Figure 1 shows the least squares means of participants’ GAD-7 scores, categorized by unhealthy behaviors and physical activity. Across all participants, current smokers exhibited a higher mean GAD-7 score than non-smokers (6.35 vs. 5.99, respectively; p<0.001). Similarly, current drinkers displayed a higher mean GAD-7 score than non-drinkers (6.40 vs. 5.95, respectively; p<0.001). Adolescents who engaged in unsafe sexual behaviors had a mean GAD-7 score of 7.03, whereas those who practiced safe sexual behaviors had a lower mean score, at 6.54 (p=0.014). Upon stratification by physical activity engagement, the non-exercise group exhibited significant differences in GAD-7 scores in relation to current smoking, current alcohol consumption, and unsafe sexual behaviors (p<0.001, <0.001, and 0.016, respectively). However, within the exercise group, the differences in GAD-7 scores for current smoking or unsafe sexual behavior were not significant (p=0.835 and 0.489, respectively). The interaction effects between smoking and exercise, and between drinking and exercise, were not significant in the analysis (p=0.158 and 0.372, respectively). However, the interaction effect between unsafe sexual behavior and exercise was significant (F=4.77, p=0.009).
Anxiety by Unhealthy Behavior and Physical Activity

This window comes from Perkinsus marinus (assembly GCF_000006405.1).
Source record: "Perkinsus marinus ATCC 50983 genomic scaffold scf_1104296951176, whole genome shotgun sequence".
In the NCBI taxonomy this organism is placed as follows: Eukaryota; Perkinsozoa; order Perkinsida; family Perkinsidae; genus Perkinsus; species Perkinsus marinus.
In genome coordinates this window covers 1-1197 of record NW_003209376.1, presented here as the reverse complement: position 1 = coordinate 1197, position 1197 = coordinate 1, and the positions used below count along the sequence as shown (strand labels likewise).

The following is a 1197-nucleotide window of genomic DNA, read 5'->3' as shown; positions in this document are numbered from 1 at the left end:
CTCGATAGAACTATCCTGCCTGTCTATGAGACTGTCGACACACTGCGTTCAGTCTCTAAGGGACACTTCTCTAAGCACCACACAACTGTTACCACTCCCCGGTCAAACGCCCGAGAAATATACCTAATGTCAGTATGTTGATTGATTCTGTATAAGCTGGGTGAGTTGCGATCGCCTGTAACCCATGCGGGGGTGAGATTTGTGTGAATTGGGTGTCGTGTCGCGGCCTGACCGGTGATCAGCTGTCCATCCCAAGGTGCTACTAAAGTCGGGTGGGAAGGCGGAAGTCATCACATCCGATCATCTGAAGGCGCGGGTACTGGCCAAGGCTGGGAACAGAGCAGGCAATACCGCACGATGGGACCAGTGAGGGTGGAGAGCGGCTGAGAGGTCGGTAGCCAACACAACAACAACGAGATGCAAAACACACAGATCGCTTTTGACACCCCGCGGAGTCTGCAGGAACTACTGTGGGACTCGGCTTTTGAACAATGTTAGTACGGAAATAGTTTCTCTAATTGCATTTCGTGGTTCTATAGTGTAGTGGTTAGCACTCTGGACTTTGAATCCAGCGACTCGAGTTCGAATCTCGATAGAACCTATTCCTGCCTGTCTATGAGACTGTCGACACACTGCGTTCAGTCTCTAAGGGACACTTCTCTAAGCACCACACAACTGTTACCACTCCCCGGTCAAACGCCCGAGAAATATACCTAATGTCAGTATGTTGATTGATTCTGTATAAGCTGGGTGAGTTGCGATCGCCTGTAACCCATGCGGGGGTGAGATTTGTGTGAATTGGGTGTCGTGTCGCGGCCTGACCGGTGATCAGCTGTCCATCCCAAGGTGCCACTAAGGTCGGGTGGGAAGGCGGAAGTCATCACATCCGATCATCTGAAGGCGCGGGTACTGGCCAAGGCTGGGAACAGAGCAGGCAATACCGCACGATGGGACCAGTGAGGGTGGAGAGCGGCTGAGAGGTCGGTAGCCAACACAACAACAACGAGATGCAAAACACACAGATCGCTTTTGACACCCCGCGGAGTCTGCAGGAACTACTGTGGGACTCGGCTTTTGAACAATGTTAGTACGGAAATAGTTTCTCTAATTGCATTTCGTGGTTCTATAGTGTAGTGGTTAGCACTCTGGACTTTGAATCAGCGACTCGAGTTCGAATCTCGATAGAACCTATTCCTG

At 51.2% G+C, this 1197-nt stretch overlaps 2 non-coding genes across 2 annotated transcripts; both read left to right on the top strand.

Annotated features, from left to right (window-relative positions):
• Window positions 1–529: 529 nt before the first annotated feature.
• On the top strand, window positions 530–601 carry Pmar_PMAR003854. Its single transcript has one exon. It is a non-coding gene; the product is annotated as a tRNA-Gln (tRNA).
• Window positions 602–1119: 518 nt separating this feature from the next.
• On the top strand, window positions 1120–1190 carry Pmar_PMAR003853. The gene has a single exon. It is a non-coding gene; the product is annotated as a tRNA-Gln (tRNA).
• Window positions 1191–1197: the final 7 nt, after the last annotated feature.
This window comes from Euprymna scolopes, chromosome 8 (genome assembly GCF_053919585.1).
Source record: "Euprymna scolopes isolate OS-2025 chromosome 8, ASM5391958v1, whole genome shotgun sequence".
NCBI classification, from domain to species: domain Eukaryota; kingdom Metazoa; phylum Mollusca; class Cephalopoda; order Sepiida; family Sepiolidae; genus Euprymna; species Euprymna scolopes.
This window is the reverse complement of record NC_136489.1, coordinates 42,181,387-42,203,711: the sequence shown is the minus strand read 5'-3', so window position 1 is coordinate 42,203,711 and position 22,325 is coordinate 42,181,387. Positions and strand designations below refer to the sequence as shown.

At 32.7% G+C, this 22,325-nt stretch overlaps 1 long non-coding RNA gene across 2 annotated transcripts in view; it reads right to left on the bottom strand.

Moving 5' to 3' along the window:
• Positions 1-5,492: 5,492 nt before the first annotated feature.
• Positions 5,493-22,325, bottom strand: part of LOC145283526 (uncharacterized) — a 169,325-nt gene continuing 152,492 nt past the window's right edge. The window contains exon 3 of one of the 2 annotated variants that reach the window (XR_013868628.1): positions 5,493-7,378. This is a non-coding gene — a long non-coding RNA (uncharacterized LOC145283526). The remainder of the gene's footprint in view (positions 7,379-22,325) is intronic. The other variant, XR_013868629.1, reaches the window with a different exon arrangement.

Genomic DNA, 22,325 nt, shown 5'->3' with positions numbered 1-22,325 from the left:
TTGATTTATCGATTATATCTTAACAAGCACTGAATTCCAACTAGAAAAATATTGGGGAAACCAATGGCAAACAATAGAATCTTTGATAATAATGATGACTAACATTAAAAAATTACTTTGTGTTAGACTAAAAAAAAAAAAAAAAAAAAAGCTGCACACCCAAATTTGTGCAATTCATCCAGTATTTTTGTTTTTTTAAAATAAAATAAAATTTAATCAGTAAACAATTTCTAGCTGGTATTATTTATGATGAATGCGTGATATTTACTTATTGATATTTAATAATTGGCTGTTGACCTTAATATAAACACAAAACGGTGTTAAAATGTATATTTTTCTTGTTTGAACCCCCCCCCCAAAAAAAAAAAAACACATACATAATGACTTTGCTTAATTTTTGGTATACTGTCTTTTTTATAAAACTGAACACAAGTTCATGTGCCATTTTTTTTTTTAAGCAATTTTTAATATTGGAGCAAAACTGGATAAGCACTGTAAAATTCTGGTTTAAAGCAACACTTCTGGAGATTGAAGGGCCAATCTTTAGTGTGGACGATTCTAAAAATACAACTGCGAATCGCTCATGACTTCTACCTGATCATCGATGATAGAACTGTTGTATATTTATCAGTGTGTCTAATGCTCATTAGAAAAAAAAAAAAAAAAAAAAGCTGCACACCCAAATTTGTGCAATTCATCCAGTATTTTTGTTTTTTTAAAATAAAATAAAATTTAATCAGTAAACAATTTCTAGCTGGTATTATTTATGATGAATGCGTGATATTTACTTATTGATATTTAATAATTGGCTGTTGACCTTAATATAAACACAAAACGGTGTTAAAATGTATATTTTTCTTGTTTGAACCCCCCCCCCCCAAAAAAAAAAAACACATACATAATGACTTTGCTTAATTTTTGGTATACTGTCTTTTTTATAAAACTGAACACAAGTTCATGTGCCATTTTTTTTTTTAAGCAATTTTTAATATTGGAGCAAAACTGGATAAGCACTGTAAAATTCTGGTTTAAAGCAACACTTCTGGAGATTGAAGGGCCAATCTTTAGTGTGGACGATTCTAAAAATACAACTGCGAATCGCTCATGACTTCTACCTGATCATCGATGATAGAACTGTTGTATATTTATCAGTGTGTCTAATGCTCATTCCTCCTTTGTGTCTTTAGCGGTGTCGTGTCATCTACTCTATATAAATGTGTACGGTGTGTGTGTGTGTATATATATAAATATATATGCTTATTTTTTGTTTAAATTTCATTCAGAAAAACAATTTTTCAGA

Table 4 presents the results of a logistic regression analysis examining the relationship between anxiety and unhealthy behaviors in adolescents, segmented by physical activity. The reference group was defined as including participants who did not engage in each unhealthy behavior. Across all participants, the adjusted model revealed a significant positive relationship between current smoking and anxiety (OR, 1.34; 95% CI, 1.16 to 1.54). Similarly, significant positive relationships were found between unsafe sexual behavior and anxiety (OR, 1.33; 95% CI, 1.04 to 1.71). Within the non-exercise group, the positive relationships remained significant, both between anxiety and current smoking (OR, 1.36; 95% CI, 1.18 to 1.57) and between anxiety and unsafe sex (OR, 1.33; 95% CI, 1.02 to 1.73). However, among participants who exercised, no significant associations were found between anxiety and current smoking, or between anxiety and unsafe sexual behavior. Regarding alcohol consumption, significant positive relationships were found between current drinking and anxiety, irrespective of exercise status. However, the interaction effects between each unhealthy behavior and exercise were not significant (smoking, p=0.373; alcohol consumption, p=0.208; unsafe sexual behavior, p=0.734).